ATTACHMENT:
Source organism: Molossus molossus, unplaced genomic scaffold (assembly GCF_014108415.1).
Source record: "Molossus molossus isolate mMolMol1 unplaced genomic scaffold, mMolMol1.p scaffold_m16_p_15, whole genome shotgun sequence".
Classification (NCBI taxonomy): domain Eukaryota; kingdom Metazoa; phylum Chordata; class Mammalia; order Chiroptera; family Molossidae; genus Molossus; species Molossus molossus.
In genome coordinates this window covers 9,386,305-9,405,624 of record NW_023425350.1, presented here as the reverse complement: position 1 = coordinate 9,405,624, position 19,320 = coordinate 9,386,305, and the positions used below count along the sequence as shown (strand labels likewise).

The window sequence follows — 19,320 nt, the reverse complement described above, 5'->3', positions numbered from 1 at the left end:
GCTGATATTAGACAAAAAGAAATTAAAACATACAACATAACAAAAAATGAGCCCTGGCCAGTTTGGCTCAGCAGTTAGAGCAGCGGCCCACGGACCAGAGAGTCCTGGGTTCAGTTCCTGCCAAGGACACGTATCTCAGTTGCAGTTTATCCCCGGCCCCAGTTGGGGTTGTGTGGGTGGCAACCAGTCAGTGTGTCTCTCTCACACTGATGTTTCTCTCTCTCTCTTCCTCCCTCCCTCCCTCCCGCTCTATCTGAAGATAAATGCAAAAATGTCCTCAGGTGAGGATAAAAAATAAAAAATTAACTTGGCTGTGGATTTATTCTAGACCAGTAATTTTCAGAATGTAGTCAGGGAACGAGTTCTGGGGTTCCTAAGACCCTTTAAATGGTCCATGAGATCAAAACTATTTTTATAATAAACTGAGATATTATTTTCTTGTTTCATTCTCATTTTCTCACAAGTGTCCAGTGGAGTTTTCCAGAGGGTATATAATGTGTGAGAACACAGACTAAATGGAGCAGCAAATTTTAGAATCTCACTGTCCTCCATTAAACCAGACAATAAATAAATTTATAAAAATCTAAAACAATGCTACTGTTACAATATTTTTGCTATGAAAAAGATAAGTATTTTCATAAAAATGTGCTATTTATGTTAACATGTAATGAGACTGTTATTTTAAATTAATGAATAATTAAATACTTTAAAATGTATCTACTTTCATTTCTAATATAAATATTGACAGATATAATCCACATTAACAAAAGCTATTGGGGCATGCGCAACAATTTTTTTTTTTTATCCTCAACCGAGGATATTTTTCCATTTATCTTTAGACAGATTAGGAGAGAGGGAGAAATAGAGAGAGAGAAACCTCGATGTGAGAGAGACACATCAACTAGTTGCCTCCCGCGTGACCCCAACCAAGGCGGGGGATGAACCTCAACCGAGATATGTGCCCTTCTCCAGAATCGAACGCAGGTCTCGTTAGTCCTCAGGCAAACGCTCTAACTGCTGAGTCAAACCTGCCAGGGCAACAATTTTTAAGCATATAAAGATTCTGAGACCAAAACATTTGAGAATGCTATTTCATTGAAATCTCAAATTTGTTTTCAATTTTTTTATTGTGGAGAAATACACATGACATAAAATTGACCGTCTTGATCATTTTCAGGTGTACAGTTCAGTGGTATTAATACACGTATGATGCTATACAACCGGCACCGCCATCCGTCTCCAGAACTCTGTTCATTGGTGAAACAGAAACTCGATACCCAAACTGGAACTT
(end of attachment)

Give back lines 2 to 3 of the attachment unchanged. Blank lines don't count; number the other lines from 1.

Source record: "Molossus molossus isolate mMolMol1 unplaced genomic scaffold, mMolMol1.p scaffold_m16_p_15, whole genome shotgun sequence".
Classification (NCBI taxonomy): domain Eukaryota; kingdom Metazoa; phylum Chordata; class Mammalia; order Chiroptera; family Molossidae; genus Molossus; species Molossus molossus.